Three researchers (IZ, JGS, and PY) read the transcripts independently and located relevant statements in the transcripts that expressed units of meaning. The researchers generated common themes by synthesizing the meaning units. Themes reflected a general description of the nurse participants’ experience with EHRs and BCMA. The structure for the first five themes was derived from previous work that delineated confirmed nurses’ expectations ranging from personal-level to organizational-level [16]. Dimensions of the socio-technical model, such as hardware, people, workflow communication, and policies, informed coding structure during qualitative analysis. After iterative discussion and refinement, a codebook was generated. We developed a total of 61 themes: 7 at the first level and 54 at the second level. We also kept a detailed record of our codes and their definitions as we updated them over time (Multimedia Appendix 2). Each quote was classified from one to four themes, as one quote could contain multiple units of meaning (themes), which affected thematic frequency; we defined this as theme cooccurrence. We used NVivo 10 [20], a qualitative research analysis tool, for data management and analysis. In addition, we used Gephi, a graph visualization and exploration software [21], to illustrate the cooccurrence relationships among themes, where nodes represented themes and lines signified the cooccurring relationships. The network graph was illustrated in a forced layout.

    Intercoder Reliability

    We assessed and established our intercoder reliability using Cohen’s Kappa. Cohen’s Kappa has been commonly used to assess intercoder reliability, with recommendations greater than 0.7 for semi-structured interviews, especially with multiple complex codes [22-24]. We coded 10% of the transcripts together to establish consensus, as experts recommend [22,24]. For each independently-coded transcript, we calculated Cohen’s Kappa by averaging the Kappas of all themes through a multiple independent coding comparison process [22,24,25]. In our analysis, two researchers (IZ and JGS) independently coded randomly selected transcripts and discussed discrepancies; a third researcher (PY) mediated the discussion to confirm final coding. After iterative discussion, we reached a Cohen’s Kappa of 0.82.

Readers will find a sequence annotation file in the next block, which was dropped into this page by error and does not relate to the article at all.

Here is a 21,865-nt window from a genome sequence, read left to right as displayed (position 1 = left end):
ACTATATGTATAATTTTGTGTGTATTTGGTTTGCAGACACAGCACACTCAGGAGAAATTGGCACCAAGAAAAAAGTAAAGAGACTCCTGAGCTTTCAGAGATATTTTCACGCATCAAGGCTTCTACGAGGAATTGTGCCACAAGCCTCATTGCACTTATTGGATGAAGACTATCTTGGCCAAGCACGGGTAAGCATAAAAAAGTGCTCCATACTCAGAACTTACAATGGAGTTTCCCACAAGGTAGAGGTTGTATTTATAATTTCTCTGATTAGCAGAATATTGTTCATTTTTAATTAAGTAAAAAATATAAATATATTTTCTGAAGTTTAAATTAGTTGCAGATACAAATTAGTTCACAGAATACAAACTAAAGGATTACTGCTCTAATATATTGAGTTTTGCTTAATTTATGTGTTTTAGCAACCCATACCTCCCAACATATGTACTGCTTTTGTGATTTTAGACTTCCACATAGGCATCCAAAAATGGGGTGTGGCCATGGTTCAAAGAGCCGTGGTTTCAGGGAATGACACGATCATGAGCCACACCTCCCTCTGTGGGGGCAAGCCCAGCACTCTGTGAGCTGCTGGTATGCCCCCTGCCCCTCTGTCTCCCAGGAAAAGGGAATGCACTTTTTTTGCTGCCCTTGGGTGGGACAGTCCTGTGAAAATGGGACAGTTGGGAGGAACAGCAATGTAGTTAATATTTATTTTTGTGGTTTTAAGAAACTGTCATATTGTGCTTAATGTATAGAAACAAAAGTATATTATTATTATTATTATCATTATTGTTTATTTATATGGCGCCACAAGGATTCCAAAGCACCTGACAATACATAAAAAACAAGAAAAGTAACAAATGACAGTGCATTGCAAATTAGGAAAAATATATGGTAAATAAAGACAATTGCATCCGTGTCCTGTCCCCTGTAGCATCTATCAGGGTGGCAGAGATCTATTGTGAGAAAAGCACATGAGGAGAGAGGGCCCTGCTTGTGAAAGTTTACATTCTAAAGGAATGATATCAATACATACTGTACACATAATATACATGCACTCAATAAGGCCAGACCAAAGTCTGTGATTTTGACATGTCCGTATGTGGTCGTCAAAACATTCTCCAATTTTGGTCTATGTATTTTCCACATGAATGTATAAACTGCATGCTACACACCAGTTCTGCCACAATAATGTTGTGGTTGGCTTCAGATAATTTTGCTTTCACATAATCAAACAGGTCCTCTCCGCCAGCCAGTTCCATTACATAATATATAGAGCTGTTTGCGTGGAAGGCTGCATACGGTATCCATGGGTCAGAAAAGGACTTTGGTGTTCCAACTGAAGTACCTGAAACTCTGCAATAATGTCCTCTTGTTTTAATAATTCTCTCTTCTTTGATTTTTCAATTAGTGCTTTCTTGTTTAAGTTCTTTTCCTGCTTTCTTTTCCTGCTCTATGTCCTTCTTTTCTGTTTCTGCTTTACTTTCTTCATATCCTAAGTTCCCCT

Results

    Principal Findings

    Nineteen nurses participated in the study, with some nurses participating in multiple rounds. We conducted a total of 30 interviews: 9 from R1, 11 from R2, and 10 from R3. We were unable to interview all nurses across all 3 rounds because some nurses were unavailable (ie, schedule conflicts, transferred to new positions, declined participation). Among the 9 nurses that participated in R1, 7 participated in R2, and 3 participated in R3. Eleven nurses participated in only one interview, and 8 nurses participated in more than one interview. Among the 19 nurses, 17 were female. The age of the nurses ranged from 22 to 52 years old, with 3 to 25 years of working experience, and 58% (11/19) worked the day shift. Most nurses (15/19, 79%) were Bachelor of Science in Nursing-prepared and all worked as staff nurses. All nurses owned home computers and 79% (15/19) owned smartphones. Across all rounds, nurses rated themselves an average of 4 out of 5 in computer competency, with 1 meaning not competent and 5 meaning very competent. We used information saturation to determine the number of participants.

    We assembled themes into a table format to review nurse perceptions over time (Multimedia Appendix 2), categorizing them into 7 main themes with 54 subthemes. Details regarding development of the first five primary themes, E1 to E5, are described elsewhere [16]. The longitudinal approach led to the discovery of two additional themes: adaptation and organizational factors. Adaptation explained both internal and external resources that influenced acclimatization to technology over time. Organizational factors discussed communication or HIT decisions made by organizational leaders that influenced nursing work. Quote examples and frequencies can be found in Multimedia Appendix 3.

    Thematic Findings

    E1: Nurses’ Interaction with HIT

    The E1 subthemes involved system (software) and equipment components. Equipment addressed workstations on wheels (WOWs), scanners, and wires (wired mouse/scanners and electrical cords). Nurses perceived equipment negatively because of noise, occasional (battery) power loss, and challenging use in semi-private patient rooms and narrow, crowded hallways. By R3, the information technology (IT) department installed well-liked wireless BCMA scanners. System functionality concerns included lengthy login, program shutdowns during medication administration, and BCMA scanning issues. Shutdowns occurred if users forgot to plug in the WOW when not in use, leading to power loss, or sometimes for unknown reasons. Nurses reported difficult system navigation in all rounds, especially during emergency documentation. In later rounds, nurses acknowledged easier system navigation because EHR flowsheets were updated with head-to-toe organization that reflected how nurses conducted physical assessments.

    E2: Nursing Performance Regarding Task Accomplishment